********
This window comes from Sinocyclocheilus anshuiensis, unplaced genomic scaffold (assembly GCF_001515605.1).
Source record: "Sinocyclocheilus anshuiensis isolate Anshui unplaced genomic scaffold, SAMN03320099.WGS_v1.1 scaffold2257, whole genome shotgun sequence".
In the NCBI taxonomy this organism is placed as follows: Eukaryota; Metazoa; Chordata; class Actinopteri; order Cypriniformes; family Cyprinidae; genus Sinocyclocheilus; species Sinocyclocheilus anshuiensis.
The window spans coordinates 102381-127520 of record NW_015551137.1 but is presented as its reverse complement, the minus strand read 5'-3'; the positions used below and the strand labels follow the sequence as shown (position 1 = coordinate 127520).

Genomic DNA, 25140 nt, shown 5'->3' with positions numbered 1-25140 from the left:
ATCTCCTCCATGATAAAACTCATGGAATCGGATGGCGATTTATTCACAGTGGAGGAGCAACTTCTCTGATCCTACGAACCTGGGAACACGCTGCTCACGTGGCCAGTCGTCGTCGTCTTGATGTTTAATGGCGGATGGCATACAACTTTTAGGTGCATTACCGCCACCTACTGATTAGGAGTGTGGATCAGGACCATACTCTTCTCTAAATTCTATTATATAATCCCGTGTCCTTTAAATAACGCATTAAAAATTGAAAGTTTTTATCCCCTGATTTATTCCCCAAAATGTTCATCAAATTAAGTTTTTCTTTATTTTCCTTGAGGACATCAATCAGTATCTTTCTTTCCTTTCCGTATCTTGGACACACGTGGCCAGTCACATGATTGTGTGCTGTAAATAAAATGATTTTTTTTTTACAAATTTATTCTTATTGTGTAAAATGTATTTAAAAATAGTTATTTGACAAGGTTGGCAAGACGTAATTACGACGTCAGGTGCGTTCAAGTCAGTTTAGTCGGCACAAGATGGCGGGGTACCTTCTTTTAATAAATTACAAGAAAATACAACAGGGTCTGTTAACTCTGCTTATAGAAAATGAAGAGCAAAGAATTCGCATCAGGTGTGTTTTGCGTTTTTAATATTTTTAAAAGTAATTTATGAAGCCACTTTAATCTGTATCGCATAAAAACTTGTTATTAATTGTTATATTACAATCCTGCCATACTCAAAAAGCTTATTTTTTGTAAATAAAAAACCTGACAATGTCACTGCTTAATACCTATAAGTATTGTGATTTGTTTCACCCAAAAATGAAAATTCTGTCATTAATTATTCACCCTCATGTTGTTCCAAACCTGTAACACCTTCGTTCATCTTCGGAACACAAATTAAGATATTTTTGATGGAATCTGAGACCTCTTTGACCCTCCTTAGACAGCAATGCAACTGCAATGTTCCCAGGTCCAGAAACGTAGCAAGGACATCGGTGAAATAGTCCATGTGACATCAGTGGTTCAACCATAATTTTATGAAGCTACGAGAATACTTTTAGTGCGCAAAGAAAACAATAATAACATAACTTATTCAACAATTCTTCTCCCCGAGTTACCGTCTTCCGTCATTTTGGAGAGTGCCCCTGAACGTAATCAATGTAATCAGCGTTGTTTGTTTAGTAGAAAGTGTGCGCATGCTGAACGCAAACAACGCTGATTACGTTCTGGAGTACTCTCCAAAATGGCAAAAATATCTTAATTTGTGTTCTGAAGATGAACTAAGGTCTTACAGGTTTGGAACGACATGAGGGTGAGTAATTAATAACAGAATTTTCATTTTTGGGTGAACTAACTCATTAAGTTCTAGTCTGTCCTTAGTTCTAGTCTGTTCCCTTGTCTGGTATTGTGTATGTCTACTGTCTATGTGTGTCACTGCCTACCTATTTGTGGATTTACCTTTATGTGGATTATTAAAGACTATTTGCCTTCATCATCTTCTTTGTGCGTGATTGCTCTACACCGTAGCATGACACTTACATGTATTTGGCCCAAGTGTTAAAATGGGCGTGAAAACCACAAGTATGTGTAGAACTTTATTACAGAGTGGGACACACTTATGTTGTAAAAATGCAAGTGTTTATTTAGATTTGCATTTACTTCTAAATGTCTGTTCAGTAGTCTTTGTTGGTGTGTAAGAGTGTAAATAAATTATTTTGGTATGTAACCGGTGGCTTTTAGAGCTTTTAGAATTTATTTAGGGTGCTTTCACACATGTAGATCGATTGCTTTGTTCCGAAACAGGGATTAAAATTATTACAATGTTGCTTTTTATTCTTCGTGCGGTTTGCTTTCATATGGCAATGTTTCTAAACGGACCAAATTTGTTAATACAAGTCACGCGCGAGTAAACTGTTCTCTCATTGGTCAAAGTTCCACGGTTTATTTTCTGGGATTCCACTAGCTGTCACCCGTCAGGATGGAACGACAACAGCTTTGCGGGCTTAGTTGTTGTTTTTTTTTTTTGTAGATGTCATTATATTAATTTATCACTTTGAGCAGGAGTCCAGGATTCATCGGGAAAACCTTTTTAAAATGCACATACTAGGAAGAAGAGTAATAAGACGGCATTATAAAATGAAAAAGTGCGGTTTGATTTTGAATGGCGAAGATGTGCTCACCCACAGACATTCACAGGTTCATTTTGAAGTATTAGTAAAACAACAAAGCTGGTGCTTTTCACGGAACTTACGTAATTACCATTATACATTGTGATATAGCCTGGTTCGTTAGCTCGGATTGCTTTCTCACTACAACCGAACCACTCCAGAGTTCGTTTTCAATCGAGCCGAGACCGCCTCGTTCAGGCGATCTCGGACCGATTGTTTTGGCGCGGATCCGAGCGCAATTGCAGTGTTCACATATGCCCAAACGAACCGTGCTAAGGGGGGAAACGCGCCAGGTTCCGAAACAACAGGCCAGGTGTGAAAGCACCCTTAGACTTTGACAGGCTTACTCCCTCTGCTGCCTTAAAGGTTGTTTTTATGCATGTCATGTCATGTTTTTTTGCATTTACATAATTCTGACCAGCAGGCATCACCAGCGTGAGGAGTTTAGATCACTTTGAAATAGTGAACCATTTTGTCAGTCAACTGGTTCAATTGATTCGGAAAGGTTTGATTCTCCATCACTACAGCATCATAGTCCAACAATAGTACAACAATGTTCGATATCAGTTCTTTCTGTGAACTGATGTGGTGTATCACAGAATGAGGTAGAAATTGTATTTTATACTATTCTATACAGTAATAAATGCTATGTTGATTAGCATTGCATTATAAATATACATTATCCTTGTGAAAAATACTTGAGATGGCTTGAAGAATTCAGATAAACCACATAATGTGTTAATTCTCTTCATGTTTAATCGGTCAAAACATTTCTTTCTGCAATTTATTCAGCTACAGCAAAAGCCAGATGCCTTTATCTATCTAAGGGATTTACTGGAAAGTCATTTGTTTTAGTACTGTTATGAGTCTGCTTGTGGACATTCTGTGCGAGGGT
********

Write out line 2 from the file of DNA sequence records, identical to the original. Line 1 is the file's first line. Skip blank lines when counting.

Source record: "Sinocyclocheilus anshuiensis isolate Anshui unplaced genomic scaffold, SAMN03320099.WGS_v1.1 scaffold2257, whole genome shotgun sequence".